Seattle-based supercomputer maker Cray has been tapped to develop a new $600 million system for the U.S. Department of Energy, capable of conducting 3D simulations at unprecedented speeds to better assess and maintain the country’s nuclear weapons capability.
The new system, dubbed “El Capitan,” will be an “exascale” supercomputer, referring to systems that can conduct at least one quintillion (a billion billion) calculations per second, on a level believed to be capable of simulating the human brain. El Capitan will actually be capable of 1.5 quintillion calculations per second, enabling advanced artificial intelligence and modeling capabilities, Cray says.
El Capitan will be more than seven times faster than the world’s current top supercomputer, and more powerful than the top 100 fastest systems in the world combined, said Cray CEO Peter Ungaro in a phone briefing with reporters. Government officials say scientists need these computing capabilities to ensure that U.S. weapons remain a deterrent in the absence of underground nuclear testing, which has been under a national moratorium since 1992.
The new system, scheduled to begin officially operating in 2023, will enable “simulations and calculations at resolutions that are difficult, time-consuming or even impossible using today’s state-of-the-art supercomputers,” said Lisa Gordon-Hagerty, DOE undersecretary for Nuclear Security and administrator of the National Nuclear Security Administration. “It will provide scientists and weapon designers the computational tools to explore the use of new materials and components, improve robustness and safety, reduce maintenance costs, and reduce manufacturing and production costs.”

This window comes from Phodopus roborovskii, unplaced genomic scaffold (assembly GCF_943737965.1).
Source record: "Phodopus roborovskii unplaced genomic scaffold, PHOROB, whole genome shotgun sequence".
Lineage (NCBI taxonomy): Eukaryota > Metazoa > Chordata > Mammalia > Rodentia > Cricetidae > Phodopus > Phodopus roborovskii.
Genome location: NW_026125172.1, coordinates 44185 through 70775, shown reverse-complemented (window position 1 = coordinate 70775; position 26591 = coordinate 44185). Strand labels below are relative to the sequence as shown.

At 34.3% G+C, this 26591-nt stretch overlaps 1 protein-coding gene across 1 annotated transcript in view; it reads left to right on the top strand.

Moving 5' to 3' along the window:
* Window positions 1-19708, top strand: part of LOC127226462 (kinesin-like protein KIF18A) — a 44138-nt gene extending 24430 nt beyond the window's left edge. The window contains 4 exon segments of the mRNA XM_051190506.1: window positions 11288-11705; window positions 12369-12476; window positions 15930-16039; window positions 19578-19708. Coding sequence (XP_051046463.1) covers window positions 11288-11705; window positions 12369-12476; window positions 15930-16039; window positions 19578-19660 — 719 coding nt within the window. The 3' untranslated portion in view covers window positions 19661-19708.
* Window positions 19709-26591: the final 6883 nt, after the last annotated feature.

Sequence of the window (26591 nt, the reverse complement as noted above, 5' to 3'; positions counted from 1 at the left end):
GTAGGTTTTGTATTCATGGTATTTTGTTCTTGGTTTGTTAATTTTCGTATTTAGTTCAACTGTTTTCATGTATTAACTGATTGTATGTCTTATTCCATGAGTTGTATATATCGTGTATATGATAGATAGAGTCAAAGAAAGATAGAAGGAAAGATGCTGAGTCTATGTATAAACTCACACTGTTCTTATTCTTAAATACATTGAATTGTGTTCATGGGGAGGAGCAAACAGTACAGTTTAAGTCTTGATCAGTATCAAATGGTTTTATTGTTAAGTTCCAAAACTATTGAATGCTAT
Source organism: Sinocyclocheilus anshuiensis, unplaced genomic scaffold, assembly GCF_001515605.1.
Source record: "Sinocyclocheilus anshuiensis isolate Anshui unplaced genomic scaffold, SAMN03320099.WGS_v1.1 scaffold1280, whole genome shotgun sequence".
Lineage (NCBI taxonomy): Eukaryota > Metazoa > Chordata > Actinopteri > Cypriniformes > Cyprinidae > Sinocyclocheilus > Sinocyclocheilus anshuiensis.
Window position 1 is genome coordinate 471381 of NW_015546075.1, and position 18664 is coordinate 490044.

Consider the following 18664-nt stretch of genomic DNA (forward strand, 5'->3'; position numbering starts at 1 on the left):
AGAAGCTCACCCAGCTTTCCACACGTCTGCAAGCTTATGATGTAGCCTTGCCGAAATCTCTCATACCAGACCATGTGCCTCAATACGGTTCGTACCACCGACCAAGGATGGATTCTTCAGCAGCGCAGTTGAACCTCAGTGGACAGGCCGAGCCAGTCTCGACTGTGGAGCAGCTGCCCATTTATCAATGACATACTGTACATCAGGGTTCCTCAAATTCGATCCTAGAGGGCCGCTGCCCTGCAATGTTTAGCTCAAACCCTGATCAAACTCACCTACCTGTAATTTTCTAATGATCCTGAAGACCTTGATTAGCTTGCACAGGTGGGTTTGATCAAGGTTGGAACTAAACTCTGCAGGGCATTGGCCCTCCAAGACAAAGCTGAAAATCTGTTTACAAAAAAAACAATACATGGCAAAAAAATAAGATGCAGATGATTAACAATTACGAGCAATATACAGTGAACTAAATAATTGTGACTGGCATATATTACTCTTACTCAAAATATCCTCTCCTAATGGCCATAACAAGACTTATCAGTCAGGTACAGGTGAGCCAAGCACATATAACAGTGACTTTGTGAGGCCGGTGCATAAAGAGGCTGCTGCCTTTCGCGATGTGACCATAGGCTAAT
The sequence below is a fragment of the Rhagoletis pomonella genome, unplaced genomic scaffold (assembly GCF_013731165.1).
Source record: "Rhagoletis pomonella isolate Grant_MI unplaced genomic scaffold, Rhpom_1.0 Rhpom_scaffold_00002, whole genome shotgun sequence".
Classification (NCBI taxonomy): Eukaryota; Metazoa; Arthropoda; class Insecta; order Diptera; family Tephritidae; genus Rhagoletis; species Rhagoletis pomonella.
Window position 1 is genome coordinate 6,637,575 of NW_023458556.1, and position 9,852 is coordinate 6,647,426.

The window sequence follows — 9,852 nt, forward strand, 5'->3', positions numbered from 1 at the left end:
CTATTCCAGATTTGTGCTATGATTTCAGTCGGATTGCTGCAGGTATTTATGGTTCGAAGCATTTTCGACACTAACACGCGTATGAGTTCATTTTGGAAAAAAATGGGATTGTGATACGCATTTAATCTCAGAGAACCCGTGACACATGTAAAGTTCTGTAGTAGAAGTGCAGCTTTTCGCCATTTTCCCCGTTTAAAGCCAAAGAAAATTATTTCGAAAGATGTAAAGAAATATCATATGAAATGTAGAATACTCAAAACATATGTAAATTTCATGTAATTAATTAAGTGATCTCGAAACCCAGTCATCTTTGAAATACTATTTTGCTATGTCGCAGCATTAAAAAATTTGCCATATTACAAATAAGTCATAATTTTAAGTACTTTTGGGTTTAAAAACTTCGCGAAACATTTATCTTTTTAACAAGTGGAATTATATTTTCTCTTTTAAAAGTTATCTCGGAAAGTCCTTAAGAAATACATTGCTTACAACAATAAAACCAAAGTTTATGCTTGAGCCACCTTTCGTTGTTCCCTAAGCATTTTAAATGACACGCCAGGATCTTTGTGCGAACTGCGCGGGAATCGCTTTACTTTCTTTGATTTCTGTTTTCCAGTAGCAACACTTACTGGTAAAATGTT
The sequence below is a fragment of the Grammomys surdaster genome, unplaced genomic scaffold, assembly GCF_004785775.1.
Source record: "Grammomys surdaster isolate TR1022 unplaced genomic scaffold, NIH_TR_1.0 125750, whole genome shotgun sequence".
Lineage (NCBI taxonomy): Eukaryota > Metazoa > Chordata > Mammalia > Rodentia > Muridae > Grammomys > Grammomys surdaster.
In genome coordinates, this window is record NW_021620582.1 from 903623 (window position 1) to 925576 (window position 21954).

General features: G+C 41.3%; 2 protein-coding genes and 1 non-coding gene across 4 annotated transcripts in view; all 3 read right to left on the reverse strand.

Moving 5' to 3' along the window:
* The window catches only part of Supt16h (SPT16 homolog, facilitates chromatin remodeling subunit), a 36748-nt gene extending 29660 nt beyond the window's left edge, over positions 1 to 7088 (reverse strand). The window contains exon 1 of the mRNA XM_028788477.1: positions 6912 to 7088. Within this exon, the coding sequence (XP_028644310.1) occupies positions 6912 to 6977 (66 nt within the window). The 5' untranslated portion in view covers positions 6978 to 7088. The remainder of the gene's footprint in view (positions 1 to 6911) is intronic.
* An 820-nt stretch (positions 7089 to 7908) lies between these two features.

It’s a giant contract for Cray at a time of major change for the Seattle company. Hewlett-Packard Enterprise is acquiring Cray for $1.3 billion in a deal expected to close in late 2019 or early 2020. On the call with reporters, Cray’s Ungaro made a point of saying that the level of computing challenge faced by U.S. nuclear scientists is similar to those big companies are grappling with.
“The future will be all about the fusion of workloads like IoT, analytics, AI, simulation and modeling, all into one business-critical workflow, operating at unprecedented scale and even in real time, and often this convergence will happen within a single application,” Ungaro said, describing these capabilities as key for next-generation data centers. “Everything is getting bigger and more challenging.”
El Capitan will be created for the National Nuclear Security Administration and Lawrence Livermore National Laboratory, also serving the Los Alamos National Laboratory and Sandia National Laboratories. The system will run on Cray’s new Shasta supercomputing architecture. In a separate announcement, Cray said it has secured nearly $1.5 billion in contracts for Shasta-based systems.
Cray is also developing two other exascale supercomputers for the DOE, for Argonne National Laboratory and Oak Ridge National Laboratory.